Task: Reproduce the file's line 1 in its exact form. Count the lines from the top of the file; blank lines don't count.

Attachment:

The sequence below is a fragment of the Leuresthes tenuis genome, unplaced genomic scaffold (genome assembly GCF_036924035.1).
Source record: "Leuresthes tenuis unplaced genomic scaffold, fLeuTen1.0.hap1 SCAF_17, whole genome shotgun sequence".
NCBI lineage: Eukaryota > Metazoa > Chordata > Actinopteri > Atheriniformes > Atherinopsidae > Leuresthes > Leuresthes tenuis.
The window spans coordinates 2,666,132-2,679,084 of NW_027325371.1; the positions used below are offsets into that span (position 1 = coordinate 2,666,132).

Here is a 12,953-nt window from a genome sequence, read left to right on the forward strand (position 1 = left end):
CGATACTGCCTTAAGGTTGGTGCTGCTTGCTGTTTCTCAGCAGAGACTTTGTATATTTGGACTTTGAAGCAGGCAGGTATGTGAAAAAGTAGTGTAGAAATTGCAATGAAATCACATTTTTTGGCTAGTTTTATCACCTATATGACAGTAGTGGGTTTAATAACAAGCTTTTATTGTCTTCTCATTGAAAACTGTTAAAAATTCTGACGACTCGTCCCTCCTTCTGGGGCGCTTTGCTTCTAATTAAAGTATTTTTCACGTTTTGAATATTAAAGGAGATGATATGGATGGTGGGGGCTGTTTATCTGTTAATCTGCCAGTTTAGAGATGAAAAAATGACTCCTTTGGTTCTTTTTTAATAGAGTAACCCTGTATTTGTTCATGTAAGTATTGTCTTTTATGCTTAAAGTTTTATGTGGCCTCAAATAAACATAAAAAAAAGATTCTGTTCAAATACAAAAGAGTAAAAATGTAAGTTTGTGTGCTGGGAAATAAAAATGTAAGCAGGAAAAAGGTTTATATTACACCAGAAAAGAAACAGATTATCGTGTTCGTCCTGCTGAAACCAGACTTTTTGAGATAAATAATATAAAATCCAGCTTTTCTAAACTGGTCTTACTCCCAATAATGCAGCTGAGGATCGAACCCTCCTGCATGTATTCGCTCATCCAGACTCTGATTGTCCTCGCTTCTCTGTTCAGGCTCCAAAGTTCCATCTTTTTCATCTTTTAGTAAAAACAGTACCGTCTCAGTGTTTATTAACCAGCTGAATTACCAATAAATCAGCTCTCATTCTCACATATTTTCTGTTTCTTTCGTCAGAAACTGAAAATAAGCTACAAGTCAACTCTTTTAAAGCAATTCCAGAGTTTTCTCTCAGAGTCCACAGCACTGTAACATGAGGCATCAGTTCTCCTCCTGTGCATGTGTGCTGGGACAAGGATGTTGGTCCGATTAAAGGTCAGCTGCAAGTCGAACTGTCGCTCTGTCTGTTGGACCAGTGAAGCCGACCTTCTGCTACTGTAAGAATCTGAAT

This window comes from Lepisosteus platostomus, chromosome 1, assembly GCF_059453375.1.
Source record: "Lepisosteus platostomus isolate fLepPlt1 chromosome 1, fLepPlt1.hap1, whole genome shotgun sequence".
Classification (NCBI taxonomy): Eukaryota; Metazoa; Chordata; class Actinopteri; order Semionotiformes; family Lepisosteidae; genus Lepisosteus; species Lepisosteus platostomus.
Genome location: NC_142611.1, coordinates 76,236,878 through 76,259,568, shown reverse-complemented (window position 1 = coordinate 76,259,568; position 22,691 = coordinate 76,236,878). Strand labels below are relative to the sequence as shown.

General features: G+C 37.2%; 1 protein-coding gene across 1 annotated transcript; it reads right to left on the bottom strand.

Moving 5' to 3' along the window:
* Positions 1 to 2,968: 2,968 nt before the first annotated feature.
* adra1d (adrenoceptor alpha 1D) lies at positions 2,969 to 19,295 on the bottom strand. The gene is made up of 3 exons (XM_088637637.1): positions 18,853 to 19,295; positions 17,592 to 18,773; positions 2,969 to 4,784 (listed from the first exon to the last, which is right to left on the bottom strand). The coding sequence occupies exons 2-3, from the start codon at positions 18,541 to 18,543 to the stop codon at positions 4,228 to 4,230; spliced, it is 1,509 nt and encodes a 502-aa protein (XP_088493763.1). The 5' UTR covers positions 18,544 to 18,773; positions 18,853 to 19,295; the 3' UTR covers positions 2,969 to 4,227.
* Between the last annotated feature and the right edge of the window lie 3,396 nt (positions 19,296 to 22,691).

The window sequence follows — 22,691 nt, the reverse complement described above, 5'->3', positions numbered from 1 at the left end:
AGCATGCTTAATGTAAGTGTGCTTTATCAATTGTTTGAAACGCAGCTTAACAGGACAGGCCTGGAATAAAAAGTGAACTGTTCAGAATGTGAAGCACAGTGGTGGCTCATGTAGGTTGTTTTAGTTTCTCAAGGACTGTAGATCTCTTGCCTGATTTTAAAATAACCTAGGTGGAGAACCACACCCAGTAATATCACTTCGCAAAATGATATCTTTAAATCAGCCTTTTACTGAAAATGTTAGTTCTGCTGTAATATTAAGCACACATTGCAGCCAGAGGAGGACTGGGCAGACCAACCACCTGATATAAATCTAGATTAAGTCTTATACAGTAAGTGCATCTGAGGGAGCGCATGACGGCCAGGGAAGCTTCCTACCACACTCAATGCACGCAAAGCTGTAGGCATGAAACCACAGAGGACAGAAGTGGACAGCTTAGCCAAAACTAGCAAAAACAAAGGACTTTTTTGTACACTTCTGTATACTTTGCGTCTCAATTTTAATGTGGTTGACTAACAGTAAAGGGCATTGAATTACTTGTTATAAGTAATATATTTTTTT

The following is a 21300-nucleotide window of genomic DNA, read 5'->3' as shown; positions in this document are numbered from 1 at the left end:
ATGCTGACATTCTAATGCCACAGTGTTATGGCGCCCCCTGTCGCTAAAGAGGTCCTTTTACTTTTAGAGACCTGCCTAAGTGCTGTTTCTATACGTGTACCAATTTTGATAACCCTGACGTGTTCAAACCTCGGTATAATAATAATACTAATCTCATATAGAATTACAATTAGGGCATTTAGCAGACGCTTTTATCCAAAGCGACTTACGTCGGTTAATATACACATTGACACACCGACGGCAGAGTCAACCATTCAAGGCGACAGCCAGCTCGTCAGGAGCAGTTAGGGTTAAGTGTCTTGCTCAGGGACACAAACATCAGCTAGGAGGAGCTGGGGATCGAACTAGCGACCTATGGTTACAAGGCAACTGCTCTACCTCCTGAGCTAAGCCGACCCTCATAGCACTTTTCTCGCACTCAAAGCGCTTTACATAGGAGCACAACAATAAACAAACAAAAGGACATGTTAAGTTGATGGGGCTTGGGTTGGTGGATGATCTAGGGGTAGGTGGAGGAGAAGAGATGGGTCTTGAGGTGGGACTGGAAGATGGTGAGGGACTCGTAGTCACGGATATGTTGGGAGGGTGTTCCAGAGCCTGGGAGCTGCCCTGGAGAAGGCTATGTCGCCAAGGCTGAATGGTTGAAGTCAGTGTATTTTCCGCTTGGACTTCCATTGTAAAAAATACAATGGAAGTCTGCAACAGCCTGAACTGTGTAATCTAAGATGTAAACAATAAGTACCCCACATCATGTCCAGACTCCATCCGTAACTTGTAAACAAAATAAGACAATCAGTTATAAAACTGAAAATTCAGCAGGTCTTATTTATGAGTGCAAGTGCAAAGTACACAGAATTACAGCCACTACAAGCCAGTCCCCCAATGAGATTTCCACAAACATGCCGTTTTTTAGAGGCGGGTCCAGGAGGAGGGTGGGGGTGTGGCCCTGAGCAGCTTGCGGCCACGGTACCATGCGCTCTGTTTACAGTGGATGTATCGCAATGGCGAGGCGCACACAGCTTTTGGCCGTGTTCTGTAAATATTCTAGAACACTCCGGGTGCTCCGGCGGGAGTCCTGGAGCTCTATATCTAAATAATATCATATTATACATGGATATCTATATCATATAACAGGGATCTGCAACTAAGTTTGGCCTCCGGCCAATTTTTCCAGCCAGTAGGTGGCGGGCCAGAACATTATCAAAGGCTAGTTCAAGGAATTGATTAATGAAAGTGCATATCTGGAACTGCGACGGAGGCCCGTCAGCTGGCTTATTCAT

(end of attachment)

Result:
The sequence below is a fragment of the Leuresthes tenuis genome, unplaced genomic scaffold (genome assembly GCF_036924035.1).